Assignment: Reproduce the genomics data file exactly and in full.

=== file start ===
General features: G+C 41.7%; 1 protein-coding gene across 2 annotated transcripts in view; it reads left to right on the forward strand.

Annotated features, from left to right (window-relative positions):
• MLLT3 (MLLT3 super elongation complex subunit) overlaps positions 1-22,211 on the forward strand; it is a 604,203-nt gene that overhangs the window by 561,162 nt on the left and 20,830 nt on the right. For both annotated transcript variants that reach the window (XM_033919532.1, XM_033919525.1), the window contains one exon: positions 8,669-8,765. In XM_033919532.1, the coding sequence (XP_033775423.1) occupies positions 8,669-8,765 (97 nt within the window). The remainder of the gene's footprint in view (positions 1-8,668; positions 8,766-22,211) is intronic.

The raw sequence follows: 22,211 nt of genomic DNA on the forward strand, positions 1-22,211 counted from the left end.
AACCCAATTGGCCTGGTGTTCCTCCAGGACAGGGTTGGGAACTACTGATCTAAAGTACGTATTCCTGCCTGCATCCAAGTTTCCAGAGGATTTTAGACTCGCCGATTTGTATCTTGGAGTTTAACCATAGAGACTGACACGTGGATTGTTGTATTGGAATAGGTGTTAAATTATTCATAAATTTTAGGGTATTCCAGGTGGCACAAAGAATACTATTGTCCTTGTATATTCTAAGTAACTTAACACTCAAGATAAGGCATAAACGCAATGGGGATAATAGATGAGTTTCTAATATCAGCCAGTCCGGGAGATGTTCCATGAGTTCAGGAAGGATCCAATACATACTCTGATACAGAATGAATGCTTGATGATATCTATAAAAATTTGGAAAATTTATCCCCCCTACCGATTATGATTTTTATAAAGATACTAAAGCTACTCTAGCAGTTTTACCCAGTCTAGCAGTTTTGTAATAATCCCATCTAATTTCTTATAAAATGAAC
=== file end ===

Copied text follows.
General features: G+C 41.7%; 1 protein-coding gene across 2 annotated transcripts in view; it reads left to right on the forward strand.

Annotated features, from left to right (window-relative positions):
• MLLT3 (MLLT3 super elongation complex subunit) overlaps positions 1-22,211 on the forward strand; it is a 604,203-nt gene that overhangs the window by 561,162 nt on the left and 20,830 nt on the right. For both annotated transcript variants that reach the window (XM_033919532.1, XM_033919525.1), the window contains one exon: positions 8,669-8,765. In XM_033919532.1, the coding sequence (XP_033775423.1) occupies positions 8,669-8,765 (97 nt within the window). The remainder of the gene's footprint in view (positions 1-8,668; positions 8,766-22,211) is intronic.

The raw sequence follows: 22,211 nt of genomic DNA on the forward strand, positions 1-22,211 counted from the left end.
AACCCAATTGGCCTGGTGTTCCTCCAGGACAGGGTTGGGAACTACTGATCTAAAGTACGTATTCCTGCCTGCATCCAAGTTTCCAGAGGATTTTAGACTCGCCGATTTGTATCTTGGAGTTTAACCATAGAGACTGACACGTGGATTGTTGTATTGGAATAGGTGTTAAATTATTCATAAATTTTAGGGTATTCCAGGTGGCACAAAGAATACTATTGTCCTTGTATATTCTAAGTAACTTAACACTCAAGATAAGGCATAAACGCAATGGGGATAATAGATGAGTTTCTAATATCAGCCAGTCCGGGAGATGTTCCATGAGTTCAGGAAGGATCCAATACATACTCTGATACAGAATGAATGCTTGATGATATCTATAAAAATTTGGAAAATTTATCCCCCCTACCGATTATGATTTTTATAAAGATACTAAAGCTACTCTAGCAGTTTTACCCAGTCTAGCAGTTTTGTAATAATCCCATCTAATTTCTTATAAAATGAAC